Every caregiver hopes for a miracle for their
loved one with Parkinsonís disease. The promise
of new drugs or therapies making a difference is
exciting. A caregiver may encourage their
loved one to take the jump and become part of a
clinical trial, in hopes of seeing a positive
outcome. The decision, however, is ultimately
left to the person living with the disease. A
caregiver can learn the facts, discuss options
and weigh the pros and cons, being a source of
information and support. Finding the study is
the easy part; thousands are conducted every
year. The decision of whether to participate or
not is more complicated.
What is a Clinical Trial?
Clinical trials are carefully designed research
studies that evaluate new treatments for
diseases. The purpose of a trial is to test the
safety and results of medications or treatments
not yet available to the general public. They
are regulated by the Food and Drug
Administration (FDA) and overseen by science and
medical experts, who ensure the trials are safe
and designed appropriately.
There are phases to a study, so each medication
or treatment is not evaluated just once and then
considered safe for use. Phase I is a study
typically done on 20-80 healthy people, to
establish how the medication, for example,
metabolizes and the reactions of different
Phase II trials further define the safety of the
therapies and are usually conducted on a larger
amount of participants, 100-300 people.
Phase III is where a current patient will be
introduced into the study. These are longer,
more involved trials, with even larger
populations of participants (1,000-3,000). Many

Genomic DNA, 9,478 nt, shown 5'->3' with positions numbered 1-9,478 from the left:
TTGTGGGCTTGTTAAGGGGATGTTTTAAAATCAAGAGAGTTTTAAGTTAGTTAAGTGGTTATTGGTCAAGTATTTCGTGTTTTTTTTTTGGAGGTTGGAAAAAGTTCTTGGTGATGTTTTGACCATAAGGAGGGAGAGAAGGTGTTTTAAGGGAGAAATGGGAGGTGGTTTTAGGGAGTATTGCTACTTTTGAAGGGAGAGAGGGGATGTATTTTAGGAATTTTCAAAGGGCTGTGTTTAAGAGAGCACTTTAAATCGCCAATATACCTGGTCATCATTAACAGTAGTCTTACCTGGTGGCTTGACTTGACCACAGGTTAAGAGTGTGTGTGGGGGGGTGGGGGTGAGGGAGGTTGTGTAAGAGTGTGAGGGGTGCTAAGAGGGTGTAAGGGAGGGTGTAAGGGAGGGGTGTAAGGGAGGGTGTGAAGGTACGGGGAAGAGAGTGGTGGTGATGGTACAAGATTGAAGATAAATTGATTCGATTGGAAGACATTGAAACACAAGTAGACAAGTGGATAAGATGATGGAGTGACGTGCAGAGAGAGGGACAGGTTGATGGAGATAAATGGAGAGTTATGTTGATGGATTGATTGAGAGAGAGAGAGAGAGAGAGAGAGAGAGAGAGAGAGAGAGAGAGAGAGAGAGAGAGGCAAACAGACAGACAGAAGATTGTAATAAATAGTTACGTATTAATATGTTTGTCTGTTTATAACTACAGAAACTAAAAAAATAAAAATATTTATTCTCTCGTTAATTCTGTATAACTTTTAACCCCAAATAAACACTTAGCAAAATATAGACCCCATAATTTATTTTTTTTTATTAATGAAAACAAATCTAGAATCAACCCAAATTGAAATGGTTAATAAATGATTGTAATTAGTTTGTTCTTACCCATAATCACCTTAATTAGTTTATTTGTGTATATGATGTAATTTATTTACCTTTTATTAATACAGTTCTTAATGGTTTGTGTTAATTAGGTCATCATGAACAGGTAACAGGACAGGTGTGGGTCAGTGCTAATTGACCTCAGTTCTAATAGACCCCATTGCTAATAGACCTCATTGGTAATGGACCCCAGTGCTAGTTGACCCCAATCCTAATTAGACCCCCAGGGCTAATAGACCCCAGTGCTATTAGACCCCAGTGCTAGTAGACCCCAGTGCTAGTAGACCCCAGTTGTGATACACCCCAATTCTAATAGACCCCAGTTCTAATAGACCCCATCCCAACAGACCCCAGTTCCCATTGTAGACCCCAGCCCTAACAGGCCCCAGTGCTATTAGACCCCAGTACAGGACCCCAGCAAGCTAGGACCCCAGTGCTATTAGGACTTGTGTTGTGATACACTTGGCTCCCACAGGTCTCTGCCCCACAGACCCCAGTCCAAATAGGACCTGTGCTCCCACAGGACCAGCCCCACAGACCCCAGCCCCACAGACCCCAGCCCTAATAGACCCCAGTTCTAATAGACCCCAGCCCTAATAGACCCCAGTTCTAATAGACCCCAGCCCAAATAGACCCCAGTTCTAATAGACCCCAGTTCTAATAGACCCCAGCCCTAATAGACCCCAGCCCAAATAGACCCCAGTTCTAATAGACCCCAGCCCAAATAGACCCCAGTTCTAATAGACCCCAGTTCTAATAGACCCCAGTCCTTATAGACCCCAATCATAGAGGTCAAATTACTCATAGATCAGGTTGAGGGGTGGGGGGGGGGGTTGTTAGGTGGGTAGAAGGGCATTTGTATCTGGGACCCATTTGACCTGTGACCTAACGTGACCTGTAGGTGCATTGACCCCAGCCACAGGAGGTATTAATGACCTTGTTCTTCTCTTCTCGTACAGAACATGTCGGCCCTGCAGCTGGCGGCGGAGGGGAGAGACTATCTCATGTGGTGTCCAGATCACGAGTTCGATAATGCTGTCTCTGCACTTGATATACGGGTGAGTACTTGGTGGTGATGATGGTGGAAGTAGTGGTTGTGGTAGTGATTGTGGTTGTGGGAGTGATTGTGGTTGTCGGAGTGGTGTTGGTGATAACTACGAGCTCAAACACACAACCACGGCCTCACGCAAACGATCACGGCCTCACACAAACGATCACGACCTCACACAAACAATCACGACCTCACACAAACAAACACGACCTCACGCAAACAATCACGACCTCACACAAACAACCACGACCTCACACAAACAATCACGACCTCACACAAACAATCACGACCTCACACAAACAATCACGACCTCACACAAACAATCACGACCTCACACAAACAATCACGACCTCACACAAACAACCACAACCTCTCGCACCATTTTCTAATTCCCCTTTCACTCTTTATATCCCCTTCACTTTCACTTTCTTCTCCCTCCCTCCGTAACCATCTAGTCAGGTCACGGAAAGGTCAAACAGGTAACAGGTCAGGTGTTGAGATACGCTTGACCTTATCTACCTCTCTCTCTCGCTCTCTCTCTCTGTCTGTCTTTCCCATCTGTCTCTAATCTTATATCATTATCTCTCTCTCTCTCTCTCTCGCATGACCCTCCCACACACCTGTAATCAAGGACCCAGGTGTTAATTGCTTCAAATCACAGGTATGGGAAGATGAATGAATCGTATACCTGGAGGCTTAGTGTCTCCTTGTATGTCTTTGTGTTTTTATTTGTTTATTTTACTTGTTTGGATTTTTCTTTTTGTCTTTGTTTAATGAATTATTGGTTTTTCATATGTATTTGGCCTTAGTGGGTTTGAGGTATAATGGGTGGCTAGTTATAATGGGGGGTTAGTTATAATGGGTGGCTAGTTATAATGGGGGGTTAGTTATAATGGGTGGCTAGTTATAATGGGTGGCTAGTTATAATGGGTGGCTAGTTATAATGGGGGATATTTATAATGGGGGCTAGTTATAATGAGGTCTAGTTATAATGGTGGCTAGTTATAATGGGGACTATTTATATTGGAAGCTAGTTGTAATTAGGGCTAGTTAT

of these are known as ďdouble-blindĒ studies,
and determine the actual benefit of the
treatment to the patient and whether the
benefits outweigh the risks.
Finally, if the treatment is successful in all
previous mentioned phases, it is up for approval
from the FDA. Phase IV trials test the effect of
different dosages in patients and give a good
look at long-term effects.
Federal guidelines state that each participant
in a clinical trial must be given very in-depth
information about the trial before agreeing to
participate. Legally, this is known as ďinformed
consent.Ē The studyís staff will tell a
caregiver and loved one about the purpose and
length of the study, benefits and risks,
confidentiality and more. Itís a long
process, completing the informed consent, but
trial administrators need to ensure each
participant is doing so voluntarily, with
complete awareness of what to expect. Both
caregiver and loved one should know that
informed consent is NOT a contract and the
person can withdraw from the study at any time.
Pros and Cons
Many people enjoy participation in clinical
trials because they feel compelled to the
greater good. They believe this trial could help
them and also those who will be diagnosed with
Parkinsonís in the future. They realize that the
medications and treatments available to them
currently are only because others volunteered